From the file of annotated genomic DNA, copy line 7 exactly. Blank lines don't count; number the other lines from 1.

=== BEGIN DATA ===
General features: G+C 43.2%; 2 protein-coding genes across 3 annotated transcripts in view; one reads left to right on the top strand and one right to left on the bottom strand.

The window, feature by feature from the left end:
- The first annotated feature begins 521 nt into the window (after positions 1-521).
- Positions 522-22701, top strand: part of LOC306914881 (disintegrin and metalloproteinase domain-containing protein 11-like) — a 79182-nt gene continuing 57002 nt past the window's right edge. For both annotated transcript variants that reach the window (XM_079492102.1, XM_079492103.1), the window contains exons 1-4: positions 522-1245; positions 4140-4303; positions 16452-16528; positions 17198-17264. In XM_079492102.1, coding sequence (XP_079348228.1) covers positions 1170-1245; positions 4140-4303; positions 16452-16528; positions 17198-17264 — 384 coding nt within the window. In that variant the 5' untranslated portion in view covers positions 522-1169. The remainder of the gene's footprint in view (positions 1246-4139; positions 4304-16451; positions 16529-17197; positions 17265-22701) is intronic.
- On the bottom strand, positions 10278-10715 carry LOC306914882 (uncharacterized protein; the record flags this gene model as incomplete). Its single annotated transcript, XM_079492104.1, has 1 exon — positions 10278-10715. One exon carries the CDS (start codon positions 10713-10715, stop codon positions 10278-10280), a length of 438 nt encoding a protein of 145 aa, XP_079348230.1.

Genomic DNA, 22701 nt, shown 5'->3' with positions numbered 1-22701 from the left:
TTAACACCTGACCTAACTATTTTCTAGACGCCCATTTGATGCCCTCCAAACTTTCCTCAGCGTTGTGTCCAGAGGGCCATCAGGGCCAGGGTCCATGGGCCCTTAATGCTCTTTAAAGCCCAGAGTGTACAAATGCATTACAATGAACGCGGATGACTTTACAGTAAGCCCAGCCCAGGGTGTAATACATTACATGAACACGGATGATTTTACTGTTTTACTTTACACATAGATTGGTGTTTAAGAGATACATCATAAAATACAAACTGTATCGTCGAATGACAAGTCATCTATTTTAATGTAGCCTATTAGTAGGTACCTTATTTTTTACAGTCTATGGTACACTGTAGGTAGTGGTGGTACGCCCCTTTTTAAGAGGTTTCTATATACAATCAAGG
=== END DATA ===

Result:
TTAACACCTGACCTAACTATTTTCTAGACGCCCATTTGATGCCCTCCAAACTTTCCTCAGCGTTGTGTCCAGAGGGCCATCAGGGCCAGGGTCCATGGGCCCTTAATGCTCTTTAAAGCCCAGAGTGTACAAATGCATTACAATGAACGCGGATGACTTTACAGTAAGCCCAGCCCAGGGTGTAATACATTACATGAACACGGATGATTTTACTGTTTTACTTTACACATAGATTGGTGTTTAAGAGATACATCATAAAATACAAACTGTATCGTCGAATGACAAGTCATCTATTTTAATGTAGCCTATTAGTAGGTACCTTATTTTTTACAGTCTATGGTACACTGTAGGTAGTGGTGGTACGCCCCTTTTTAAGAGGTTTCTATATACAATCAAGG